You are here: Home - Household Bills - News -

Jobs market resilient post-Brexit as employment rate hits 45-year high

0
Written by: Paloma Kubiak
16/11/2016
The employment rate increased in the three months to September to reach the highest level since records began, official statistics reveal.

The number of people in work rose by 49,000 during the period to 31.8 million – 461,000 more than a year earlier.

According to the Office for National Statistics (ONS), the employment rate which is the proportion of people aged 16-64 who were in work was at 74.5%, the joint highest since comparable records began in 1971.

There were 1.6 million unemployed people seeking work, which is 37,000 fewer than for the preceding three months and 146,000 fewer than a year earlier.

The unemployment rate stood at 4.8%, down from the 5.3% recorded in the same period last year to reach the lowest level since the third quarter of 2005.

Wage growth remained unchanged at 2.3% in the three months to September.

Labour market resilience but storm clouds gathering

Ben Brettell, senior economist at Hargreaves Lansdown, said the UK’s labour market continues to surprise with its resilience to the Brexit shock.

“This is yet more evidence that the labour market and the wider economy have fared better than expected since June’s referendum,” he said.

“However, there could be storm clouds gathering on the horizon. The claimant count – which in a quirk of the data is a more recent figure than the unemployment rate – jumped by 9,800 in October, with September’s figure revised upwards from 700 to 5,600. All in all, it does seem likely that unemployment could tick up somewhat during the coming months, though dire predictions made in the immediate aftermath of the vote appear wide of the mark.”

While wage growth held steady, Brettell said it is “probable” pay will fall in real terms over the coming year or so.

“An industry survey released earlier in the week showed employers expect to make pay settlements of 1.1% at present – well below many predictions for inflation, which the Bank of England forecasts will hit 2.7% next year.”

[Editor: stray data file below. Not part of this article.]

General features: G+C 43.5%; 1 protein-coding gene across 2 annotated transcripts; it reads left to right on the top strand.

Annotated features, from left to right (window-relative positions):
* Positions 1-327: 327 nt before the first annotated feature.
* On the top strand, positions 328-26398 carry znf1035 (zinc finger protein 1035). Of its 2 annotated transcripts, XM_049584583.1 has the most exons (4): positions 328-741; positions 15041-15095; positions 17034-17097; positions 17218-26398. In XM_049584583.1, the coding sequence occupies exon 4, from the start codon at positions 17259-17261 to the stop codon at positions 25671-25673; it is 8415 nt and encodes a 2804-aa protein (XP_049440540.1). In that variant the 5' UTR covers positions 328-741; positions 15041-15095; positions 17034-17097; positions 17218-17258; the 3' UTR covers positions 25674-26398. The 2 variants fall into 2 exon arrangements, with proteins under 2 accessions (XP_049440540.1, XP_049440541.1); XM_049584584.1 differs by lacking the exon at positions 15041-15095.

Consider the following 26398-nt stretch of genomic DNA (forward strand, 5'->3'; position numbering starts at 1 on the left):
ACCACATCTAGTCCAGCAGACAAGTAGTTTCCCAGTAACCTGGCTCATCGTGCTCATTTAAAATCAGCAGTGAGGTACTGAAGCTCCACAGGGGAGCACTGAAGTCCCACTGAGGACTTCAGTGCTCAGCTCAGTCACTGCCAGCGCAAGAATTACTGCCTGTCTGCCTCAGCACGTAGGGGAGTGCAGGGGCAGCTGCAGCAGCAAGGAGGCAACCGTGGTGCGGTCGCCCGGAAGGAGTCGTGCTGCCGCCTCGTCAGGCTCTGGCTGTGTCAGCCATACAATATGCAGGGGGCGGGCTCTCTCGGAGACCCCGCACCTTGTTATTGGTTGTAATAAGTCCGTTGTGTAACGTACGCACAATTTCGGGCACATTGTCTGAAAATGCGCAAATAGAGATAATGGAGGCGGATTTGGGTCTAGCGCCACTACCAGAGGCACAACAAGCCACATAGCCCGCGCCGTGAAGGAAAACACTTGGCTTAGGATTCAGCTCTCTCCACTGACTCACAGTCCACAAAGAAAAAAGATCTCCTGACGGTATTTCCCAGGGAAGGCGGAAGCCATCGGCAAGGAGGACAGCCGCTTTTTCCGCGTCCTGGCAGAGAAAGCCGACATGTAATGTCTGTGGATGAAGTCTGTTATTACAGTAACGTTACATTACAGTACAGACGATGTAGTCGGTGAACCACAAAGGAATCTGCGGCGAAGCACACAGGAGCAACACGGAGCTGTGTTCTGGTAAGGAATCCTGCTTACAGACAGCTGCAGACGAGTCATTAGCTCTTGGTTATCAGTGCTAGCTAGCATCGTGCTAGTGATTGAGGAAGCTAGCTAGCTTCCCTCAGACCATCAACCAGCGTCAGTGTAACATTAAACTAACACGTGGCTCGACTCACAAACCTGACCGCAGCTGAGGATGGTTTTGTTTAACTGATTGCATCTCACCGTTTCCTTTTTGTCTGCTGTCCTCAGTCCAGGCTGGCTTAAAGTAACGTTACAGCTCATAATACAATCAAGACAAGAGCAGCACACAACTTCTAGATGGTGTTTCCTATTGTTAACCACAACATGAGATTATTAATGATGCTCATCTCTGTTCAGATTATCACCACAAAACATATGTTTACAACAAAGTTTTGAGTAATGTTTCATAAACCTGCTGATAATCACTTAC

There are 0 Comment(s)

If you wish to comment without signing in, click your cursor in the top box and tick the 'Sign in as a guest' box at the bottom.

Flight cancelled or delayed? Your rights explained

With no sign of the problems in UK aviation easing over the peak summer period, many will worry whether holida...

Rail strikes: Your travel and refund rights

Thousands of railway workers will strike across three days this week, grinding much of the transport system to...

How your monthly bills could rise as the base rate reaches 1.25%

The Bank of England has raised the base rate to 1.25% as predicted – the fifth consecutive rise in just six ...

What will happen if rates change

How your finances will be impacted by a rise in interest rates.

Regular Savings Calculator

Small regular contributions can build up nicely over time.

Online Savings Calculator

Work out how your online savings can build over time.

DIY investors: 10 common mistakes to avoid

For those without the help and experience of an adviser, here are 10 common DIY investor mistakes to avoid.

Mortgage down-valuations: Tips to avoid pulling out of a house sale

Down-valuations are on the rise. So, what does it mean for home buyers, and what can you do?

Five tips for surviving a bear market mauling

The S&P 500 has slipped into bear market territory and for UK investors, the FTSE 250 is also on the edge. Her...

Money Tips of the Week